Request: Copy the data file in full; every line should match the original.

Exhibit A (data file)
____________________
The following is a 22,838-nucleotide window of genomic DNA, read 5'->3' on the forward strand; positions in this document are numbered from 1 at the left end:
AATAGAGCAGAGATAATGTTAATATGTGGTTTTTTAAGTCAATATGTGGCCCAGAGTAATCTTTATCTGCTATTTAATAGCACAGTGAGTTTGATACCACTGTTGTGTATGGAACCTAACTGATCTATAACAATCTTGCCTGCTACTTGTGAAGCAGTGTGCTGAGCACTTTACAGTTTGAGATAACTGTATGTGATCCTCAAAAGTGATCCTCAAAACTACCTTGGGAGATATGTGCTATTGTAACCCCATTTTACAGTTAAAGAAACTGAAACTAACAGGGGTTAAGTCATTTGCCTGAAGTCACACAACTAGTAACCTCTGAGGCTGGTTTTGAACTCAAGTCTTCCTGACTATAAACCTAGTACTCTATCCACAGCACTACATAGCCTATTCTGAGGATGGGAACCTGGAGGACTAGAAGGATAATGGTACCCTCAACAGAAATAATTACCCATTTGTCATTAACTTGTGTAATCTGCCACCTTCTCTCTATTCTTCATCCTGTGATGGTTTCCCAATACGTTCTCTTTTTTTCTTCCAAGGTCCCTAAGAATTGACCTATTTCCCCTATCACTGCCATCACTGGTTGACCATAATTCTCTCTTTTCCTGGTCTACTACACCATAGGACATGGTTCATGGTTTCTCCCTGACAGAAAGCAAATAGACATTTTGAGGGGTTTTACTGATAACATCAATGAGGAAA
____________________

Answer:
The following is a 22,838-nucleotide window of genomic DNA, read 5'->3' on the forward strand; positions in this document are numbered from 1 at the left end:
AATAGAGCAGAGATAATGTTAATATGTGGTTTTTTAAGTCAATATGTGGCCCAGAGTAATCTTTATCTGCTATTTAATAGCACAGTGAGTTTGATACCACTGTTGTGTATGGAACCTAACTGATCTATAACAATCTTGCCTGCTACTTGTGAAGCAGTGTGCTGAGCACTTTACAGTTTGAGATAACTGTATGTGATCCTCAAAAGTGATCCTCAAAACTACCTTGGGAGATATGTGCTATTGTAACCCCATTTTACAGTTAAAGAAACTGAAACTAACAGGGGTTAAGTCATTTGCCTGAAGTCACACAACTAGTAACCTCTGAGGCTGGTTTTGAACTCAAGTCTTCCTGACTATAAACCTAGTACTCTATCCACAGCACTACATAGCCTATTCTGAGGATGGGAACCTGGAGGACTAGAAGGATAATGGTACCCTCAACAGAAATAATTACCCATTTGTCATTAACTTGTGTAATCTGCCACCTTCTCTCTATTCTTCATCCTGTGATGGTTTCCCAATACGTTCTCTTTTTTTCTTCCAAGGTCCCTAAGAATTGACCTATTTCCCCTATCACTGCCATCACTGGTTGACCATAATTCTCTCTTTTCCTGGTCTACTACACCATAGGACATGGTTCATGGTTTCTCCCTGACAGAAAGCAAATAGACATTTTGAGGGGTTTTACTGATAACATCAATGAGGAAA